The Labour Party has published its manifesto for Brighton and Hove.
The document sets out the policies that the party hopes to implement if it emerges as the largest group on Brighton and Hove City Council in the local elections in May.
It was published as councillors, candidates and supporters gathered for a fundraising dinner at Donatello in Brighton last night (Tuesday 3 March).
The guest speaker was former Home Secretary Alan Johnson who was delayed by a death on the railway between Streatham Common and Balham.
Mr Johnson said that the council and all three parliamentary seats in Brighton and Hove were winnable for Labour.
Councillor Warren Morgan, leader of the Labour opposition group, said: “Our city is crying out for change.
“We need a city council that works, with clear purpose and strong leadership to make sure that basic services residents rely on are delivered.
“We need a council that works for you and your neighbourhood, that works for you and your family, that works for you and your business.
“We need a council that works with the public, private and voluntary sectors to build a better Brighton and Hove together.
“We need a council that delivers secure and well-paid jobs, new and excellent schools and many more truly affordable homes.
“We need a council that works for every resident in every part of the city, from Portslade to Patcham, Hangleton to Saltdean, Westbourne to Moulsecoomb, not just the city centre.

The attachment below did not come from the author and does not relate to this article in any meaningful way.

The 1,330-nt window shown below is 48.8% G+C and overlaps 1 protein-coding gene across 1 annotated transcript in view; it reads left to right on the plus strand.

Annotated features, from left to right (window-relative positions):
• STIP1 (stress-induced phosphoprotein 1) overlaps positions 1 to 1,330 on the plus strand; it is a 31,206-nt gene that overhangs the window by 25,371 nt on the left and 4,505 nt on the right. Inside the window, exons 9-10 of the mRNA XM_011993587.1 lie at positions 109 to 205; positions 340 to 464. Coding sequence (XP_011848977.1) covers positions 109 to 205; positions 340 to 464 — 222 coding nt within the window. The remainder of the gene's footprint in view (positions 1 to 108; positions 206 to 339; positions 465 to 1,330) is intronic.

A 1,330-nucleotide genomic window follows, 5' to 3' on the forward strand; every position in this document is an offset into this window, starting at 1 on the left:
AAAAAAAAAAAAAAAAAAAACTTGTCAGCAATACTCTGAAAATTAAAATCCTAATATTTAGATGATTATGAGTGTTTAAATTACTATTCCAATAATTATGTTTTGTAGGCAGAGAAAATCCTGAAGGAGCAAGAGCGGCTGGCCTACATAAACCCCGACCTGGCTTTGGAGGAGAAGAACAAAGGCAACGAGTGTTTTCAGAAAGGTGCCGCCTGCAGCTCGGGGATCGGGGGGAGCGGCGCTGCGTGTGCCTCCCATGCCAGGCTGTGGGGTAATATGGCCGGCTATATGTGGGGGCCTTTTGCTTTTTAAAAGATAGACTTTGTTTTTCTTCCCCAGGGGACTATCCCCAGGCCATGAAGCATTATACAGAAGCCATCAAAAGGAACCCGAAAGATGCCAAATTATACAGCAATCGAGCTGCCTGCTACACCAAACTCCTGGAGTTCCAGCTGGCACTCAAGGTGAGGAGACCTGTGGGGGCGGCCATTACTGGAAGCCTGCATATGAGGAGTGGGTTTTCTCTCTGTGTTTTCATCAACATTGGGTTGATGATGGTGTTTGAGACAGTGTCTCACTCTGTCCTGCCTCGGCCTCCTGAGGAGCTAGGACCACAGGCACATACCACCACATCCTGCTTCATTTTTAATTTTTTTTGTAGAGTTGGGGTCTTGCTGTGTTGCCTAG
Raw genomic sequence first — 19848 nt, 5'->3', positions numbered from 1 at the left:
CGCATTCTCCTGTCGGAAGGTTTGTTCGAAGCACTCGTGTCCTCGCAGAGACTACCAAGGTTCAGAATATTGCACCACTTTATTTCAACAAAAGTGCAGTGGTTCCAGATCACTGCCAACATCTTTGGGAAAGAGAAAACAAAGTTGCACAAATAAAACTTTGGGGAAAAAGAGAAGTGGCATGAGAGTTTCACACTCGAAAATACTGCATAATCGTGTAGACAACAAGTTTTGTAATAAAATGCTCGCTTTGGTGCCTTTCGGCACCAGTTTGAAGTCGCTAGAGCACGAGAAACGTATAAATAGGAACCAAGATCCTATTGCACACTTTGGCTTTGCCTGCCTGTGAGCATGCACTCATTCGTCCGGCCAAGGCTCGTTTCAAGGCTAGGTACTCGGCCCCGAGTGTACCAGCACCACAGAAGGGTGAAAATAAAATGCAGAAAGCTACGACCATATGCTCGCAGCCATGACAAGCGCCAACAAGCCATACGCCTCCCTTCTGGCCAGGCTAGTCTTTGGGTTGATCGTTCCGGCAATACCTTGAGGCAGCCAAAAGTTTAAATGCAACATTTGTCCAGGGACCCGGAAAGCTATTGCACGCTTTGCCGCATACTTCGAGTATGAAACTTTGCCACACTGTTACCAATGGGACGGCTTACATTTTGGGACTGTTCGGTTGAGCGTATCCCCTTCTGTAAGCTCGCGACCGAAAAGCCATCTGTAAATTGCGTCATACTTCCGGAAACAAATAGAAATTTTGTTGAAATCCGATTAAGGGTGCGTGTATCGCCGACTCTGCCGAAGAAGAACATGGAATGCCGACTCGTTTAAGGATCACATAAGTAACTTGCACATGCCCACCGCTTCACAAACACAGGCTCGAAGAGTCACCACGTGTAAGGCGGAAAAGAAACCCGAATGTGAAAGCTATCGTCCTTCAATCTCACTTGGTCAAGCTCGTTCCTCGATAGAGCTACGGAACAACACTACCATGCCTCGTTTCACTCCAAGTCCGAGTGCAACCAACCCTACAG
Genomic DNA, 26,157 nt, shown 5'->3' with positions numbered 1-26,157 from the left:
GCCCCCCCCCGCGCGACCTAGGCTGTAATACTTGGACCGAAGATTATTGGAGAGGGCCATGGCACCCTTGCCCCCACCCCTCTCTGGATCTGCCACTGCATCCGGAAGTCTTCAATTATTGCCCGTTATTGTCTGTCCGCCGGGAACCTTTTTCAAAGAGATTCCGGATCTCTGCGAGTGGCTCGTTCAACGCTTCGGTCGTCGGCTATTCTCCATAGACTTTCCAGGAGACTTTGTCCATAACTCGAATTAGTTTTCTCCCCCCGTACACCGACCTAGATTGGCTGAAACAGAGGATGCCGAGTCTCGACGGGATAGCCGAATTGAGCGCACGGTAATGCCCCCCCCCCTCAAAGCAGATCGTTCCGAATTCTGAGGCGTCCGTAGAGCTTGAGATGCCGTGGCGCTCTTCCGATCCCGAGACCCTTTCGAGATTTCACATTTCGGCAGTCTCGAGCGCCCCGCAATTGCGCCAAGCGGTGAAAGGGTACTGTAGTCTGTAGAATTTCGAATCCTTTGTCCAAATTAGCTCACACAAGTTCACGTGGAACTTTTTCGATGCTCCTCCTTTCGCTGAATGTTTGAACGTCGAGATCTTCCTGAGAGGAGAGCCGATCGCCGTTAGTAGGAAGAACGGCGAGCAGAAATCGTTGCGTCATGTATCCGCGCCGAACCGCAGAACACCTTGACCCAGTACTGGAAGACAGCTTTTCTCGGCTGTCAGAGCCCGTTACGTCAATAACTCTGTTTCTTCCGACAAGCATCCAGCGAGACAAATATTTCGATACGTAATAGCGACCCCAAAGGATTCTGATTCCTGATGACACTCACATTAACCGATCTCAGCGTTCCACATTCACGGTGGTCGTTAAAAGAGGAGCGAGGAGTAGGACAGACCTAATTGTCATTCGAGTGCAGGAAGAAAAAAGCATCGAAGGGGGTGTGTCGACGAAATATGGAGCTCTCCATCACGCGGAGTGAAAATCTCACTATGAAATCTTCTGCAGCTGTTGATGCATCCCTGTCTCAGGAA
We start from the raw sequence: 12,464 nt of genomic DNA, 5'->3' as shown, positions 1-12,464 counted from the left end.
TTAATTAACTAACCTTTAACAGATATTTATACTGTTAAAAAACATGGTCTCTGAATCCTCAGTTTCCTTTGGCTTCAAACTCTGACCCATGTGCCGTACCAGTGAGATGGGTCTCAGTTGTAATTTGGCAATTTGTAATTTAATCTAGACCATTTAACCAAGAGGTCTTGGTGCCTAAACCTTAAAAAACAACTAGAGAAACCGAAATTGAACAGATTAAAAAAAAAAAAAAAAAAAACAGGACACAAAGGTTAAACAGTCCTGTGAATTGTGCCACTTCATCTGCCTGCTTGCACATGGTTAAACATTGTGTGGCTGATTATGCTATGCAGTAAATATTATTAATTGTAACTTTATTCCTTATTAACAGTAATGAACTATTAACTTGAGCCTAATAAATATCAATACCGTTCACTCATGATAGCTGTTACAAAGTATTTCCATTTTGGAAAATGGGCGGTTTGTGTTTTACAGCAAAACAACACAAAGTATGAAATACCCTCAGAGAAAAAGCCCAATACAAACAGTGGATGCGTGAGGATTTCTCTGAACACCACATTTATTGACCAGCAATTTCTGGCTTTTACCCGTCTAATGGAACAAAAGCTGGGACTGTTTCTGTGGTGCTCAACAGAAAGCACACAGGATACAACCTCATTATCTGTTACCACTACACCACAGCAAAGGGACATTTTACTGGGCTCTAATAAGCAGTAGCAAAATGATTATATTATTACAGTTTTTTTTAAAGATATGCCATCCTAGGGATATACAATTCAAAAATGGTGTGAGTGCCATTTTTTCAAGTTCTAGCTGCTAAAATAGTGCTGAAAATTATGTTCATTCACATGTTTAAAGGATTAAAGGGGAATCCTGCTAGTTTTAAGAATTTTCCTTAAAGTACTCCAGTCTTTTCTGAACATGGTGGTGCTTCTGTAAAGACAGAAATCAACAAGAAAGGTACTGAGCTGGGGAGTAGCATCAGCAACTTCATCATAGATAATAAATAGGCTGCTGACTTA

“The Greens have let the city down and have proven they are not up to the job. No other party is offering the credible and sensible plan that we are setting out in our manifesto today.
“Even in these challenging financial times for local councils, there is so much we can do if given the chance and Labour has a team ready to get to work for the city.
“Vote us in on 7 May and Labour will deliver a council that works for you.”
The Labour manifesto – or contract – said that the party’s aims included
- Ensuring cleaner streets, better recycling and a reliable refuse collection service
- Ending youth unemployment
- Building 500 new council homes
- Suspending and reviewing the traffic schemes started by the Greens and returning to a more sensible and better managed approach to transport planning
- Delivering new rights for tenants and proper regulation of landlords
- Tackling poverty and inequality through a Fairness Commission
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